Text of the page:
However, Walker dismissed this being an ideological battle on climate change. “When we talk about ‘deep-space activities,’ we are talking about planetary science and space-based telescopes and all those kinds of things. There have been concerns among some of us that those sorts of NASA programs were robbed in order to concentrate on Earth science, and we want to re-establish the emphasis of NASA itself on the things that go beyond Earth orbit and Earth-observation activities,” he told Scientific American.
Boost for earth science under Obama
Under the Obama administration, NASA had a renewed focus on earth observation as a major mission. In fact, in NASA’s 2017 budget demands, remote sensing had figured at the top. In an exclusive interview with Geospatial World earlier in the year, NASA chief Charles Bolden had admitted that the space agency had really gone down in funding for earth science over the last decade or so. “Now we are trying to get the level of funding for earth science back to its historic level.”
Maintaining that the Obama administration had helped it to propose more funding for earth science “so that we restore the balance that we once had in that particular area”, Bolden said, “Earth is the most important planet. We can’t do anything in terms of exploration if we don’t have Earth as our dominant platform from which to leave.”
Trump call echoes Republican stand
In fact, the stand of the Trump camp is not different from that of the Republican Party. In recent years, Republican congressmen had been after NASA’s earth science budget. The House Science Committee last year passed an authorization bill that aims to cut up to $300 million from the nearly $2 billion NASA funds allocated for earth science, saying it “balances” funding between earth and space studies.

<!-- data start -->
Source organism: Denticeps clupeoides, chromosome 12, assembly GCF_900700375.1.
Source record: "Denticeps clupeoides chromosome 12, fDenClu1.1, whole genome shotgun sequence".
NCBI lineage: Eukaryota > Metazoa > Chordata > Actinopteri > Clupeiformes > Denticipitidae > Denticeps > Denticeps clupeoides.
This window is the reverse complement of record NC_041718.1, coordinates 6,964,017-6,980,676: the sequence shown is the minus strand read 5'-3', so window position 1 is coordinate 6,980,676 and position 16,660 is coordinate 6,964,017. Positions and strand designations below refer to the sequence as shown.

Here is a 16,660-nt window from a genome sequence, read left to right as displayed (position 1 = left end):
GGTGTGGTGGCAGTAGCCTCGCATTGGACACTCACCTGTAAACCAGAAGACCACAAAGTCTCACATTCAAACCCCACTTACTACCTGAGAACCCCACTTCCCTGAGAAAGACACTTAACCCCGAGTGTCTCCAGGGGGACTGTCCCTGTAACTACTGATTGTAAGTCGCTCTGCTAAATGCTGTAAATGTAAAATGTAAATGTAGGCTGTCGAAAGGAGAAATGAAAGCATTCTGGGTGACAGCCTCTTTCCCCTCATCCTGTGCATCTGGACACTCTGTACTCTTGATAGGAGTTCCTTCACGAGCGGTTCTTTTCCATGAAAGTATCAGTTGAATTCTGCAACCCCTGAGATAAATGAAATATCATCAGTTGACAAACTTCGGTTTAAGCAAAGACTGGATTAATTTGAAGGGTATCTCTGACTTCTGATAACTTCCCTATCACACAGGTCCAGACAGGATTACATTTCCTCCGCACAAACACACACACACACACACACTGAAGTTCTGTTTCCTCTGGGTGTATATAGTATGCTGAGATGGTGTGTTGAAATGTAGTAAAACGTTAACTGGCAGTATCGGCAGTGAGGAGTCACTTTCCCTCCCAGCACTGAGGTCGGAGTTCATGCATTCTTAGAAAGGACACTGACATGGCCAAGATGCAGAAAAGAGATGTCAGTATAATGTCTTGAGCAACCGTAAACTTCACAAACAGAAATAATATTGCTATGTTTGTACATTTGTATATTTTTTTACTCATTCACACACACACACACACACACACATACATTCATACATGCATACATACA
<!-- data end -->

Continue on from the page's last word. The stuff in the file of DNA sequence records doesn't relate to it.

The House Appropriations Committee this year advanced a spending bill that raised NASA investments to a record $19.5 billion, which was actually $500 million more than Obama requested. But what is noteworthy is there was a $231-million cut for the budget of earth science.
Things had come to such a pass that the former GOP presidential candidate Ted Cruz sparred with NASA chief Charles Bolden over funding issues during a committee hearing last year. Cruz, who chairs the Commerce Committee’s NASA oversight panel, had also questioned some of NASA‘s missions as “political directives.”
NASA at the forefront of battling climate change
The very idea that NASA is only all about deep space is a flawed one. The agency was always supposed to look close to our planet as well in deep space. In fact, the National Aeronautics and Space Act of 1958 specifies the NASA agenda as focus on “phenomena in the atmosphere and space.”
Over the years, NASA, with its long range of earth observation and weather satellites, has vastly improved weather forecasting and natural disaster prediction and relief. A mission that started way back in 1959 with the launch of first weather satellite – Vanguard 2 – continues unabated as the agency launched the multi-billion-dollar weather satellite GOES-R into space as recently as November 19. The joint program with NOAA is set to gradually replace the very successful GOES or Geostationary Operational Environmental Satellite’ mission.
NASA is the only federal agency in the world that is capable of studying the impacts of global warming from orbit. It has 17 space missions collecting climate data, contributing to reports on everything from the state of the atmosphere to rising sea levels. Its scientists offer some of the government’s most cited analyses of the extent of climate change.